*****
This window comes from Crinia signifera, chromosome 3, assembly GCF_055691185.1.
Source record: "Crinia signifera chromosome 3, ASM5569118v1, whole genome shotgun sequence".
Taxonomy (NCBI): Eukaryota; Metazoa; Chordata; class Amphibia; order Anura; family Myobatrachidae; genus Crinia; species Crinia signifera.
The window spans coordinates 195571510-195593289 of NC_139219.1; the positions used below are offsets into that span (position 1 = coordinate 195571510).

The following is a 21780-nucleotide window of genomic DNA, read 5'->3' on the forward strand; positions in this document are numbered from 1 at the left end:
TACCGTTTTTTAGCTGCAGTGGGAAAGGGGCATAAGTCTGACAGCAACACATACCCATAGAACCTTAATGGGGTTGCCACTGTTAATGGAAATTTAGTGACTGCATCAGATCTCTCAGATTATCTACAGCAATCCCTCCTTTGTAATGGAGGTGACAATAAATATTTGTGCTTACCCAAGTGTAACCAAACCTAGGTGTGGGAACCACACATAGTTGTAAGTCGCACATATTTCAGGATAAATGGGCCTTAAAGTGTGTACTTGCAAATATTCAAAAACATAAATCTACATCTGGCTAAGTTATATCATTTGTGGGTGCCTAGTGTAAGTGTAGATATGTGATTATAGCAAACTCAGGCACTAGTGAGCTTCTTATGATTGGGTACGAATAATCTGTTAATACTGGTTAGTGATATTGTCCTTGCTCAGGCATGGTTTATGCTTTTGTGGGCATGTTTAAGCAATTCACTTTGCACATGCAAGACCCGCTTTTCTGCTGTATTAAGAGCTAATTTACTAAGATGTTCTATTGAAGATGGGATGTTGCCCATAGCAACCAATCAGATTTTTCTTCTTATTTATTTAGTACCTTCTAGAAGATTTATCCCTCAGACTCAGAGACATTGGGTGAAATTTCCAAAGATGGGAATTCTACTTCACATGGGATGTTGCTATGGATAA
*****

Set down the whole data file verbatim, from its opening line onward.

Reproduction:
This window comes from Crinia signifera, chromosome 3, assembly GCF_055691185.1.
Source record: "Crinia signifera chromosome 3, ASM5569118v1, whole genome shotgun sequence".
Taxonomy (NCBI): Eukaryota; Metazoa; Chordata; class Amphibia; order Anura; family Myobatrachidae; genus Crinia; species Crinia signifera.
The window spans coordinates 195571510-195593289 of NC_139219.1; the positions used below are offsets into that span (position 1 = coordinate 195571510).

The following is a 21780-nucleotide window of genomic DNA, read 5'->3' on the forward strand; positions in this document are numbered from 1 at the left end:
TACCGTTTTTTAGCTGCAGTGGGAAAGGGGCATAAGTCTGACAGCAACACATACCCATAGAACCTTAATGGGGTTGCCACTGTTAATGGAAATTTAGTGACTGCATCAGATCTCTCAGATTATCTACAGCAATCCCTCCTTTGTAATGGAGGTGACAATAAATATTTGTGCTTACCCAAGTGTAACCAAACCTAGGTGTGGGAACCACACATAGTTGTAAGTCGCACATATTTCAGGATAAATGGGCCTTAAAGTGTGTACTTGCAAATATTCAAAAACATAAATCTACATCTGGCTAAGTTATATCATTTGTGGGTGCCTAGTGTAAGTGTAGATATGTGATTATAGCAAACTCAGGCACTAGTGAGCTTCTTATGATTGGGTACGAATAATCTGTTAATACTGGTTAGTGATATTGTCCTTGCTCAGGCATGGTTTATGCTTTTGTGGGCATGTTTAAGCAATTCACTTTGCACATGCAAGACCCGCTTTTCTGCTGTATTAAGAGCTAATTTACTAAGATGTTCTATTGAAGATGGGATGTTGCCCATAGCAACCAATCAGATTTTTCTTCTTATTTATTTAGTACCTTCTAGAAGATTTATCCCTCAGACTCAGAGACATTGGGTGAAATTTCCAAAGATGGGAATTCTACTTCACATGGGATGTTGCTATGGATAA